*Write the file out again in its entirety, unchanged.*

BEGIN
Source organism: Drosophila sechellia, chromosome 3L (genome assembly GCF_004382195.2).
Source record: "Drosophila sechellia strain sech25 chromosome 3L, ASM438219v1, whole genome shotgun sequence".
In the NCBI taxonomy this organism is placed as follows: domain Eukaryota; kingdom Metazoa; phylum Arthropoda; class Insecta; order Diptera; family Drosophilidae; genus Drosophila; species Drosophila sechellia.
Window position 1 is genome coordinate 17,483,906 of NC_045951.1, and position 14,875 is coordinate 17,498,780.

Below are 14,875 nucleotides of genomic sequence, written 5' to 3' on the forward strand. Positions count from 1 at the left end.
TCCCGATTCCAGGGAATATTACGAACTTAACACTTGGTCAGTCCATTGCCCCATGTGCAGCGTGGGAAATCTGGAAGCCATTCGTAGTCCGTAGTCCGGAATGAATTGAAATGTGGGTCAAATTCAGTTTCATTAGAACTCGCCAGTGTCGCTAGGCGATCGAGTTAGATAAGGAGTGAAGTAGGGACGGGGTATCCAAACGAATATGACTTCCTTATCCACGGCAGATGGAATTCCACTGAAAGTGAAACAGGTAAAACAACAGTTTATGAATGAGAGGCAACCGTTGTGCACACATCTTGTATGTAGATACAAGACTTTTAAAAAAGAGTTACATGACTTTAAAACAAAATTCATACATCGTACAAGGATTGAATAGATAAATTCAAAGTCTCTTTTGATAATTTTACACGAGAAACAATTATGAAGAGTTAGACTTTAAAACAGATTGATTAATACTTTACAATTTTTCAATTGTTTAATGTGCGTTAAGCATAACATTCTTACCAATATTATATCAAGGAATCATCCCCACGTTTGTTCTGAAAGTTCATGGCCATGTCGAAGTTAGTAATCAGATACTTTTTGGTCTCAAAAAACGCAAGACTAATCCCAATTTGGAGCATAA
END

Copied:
Source organism: Drosophila sechellia, chromosome 3L (genome assembly GCF_004382195.2).
Source record: "Drosophila sechellia strain sech25 chromosome 3L, ASM438219v1, whole genome shotgun sequence".
In the NCBI taxonomy this organism is placed as follows: domain Eukaryota; kingdom Metazoa; phylum Arthropoda; class Insecta; order Diptera; family Drosophilidae; genus Drosophila; species Drosophila sechellia.
Window position 1 is genome coordinate 17,483,906 of NC_045951.1, and position 14,875 is coordinate 17,498,780.

Below are 14,875 nucleotides of genomic sequence, written 5' to 3' on the forward strand. Positions count from 1 at the left end.
TCCCGATTCCAGGGAATATTACGAACTTAACACTTGGTCAGTCCATTGCCCCATGTGCAGCGTGGGAAATCTGGAAGCCATTCGTAGTCCGTAGTCCGGAATGAATTGAAATGTGGGTCAAATTCAGTTTCATTAGAACTCGCCAGTGTCGCTAGGCGATCGAGTTAGATAAGGAGTGAAGTAGGGACGGGGTATCCAAACGAATATGACTTCCTTATCCACGGCAGATGGAATTCCACTGAAAGTGAAACAGGTAAAACAACAGTTTATGAATGAGAGGCAACCGTTGTGCACACATCTTGTATGTAGATACAAGACTTTTAAAAAAGAGTTACATGACTTTAAAACAAAATTCATACATCGTACAAGGATTGAATAGATAAATTCAAAGTCTCTTTTGATAATTTTACACGAGAAACAATTATGAAGAGTTAGACTTTAAAACAGATTGATTAATACTTTACAATTTTTCAATTGTTTAATGTGCGTTAAGCATAACATTCTTACCAATATTATATCAAGGAATCATCCCCACGTTTGTTCTGAAAGTTCATGGCCATGTCGAAGTTAGTAATCAGATACTTTTTGGTCTCAAAAAACGCAAGACTAATCCCAATTTGGAGCATAA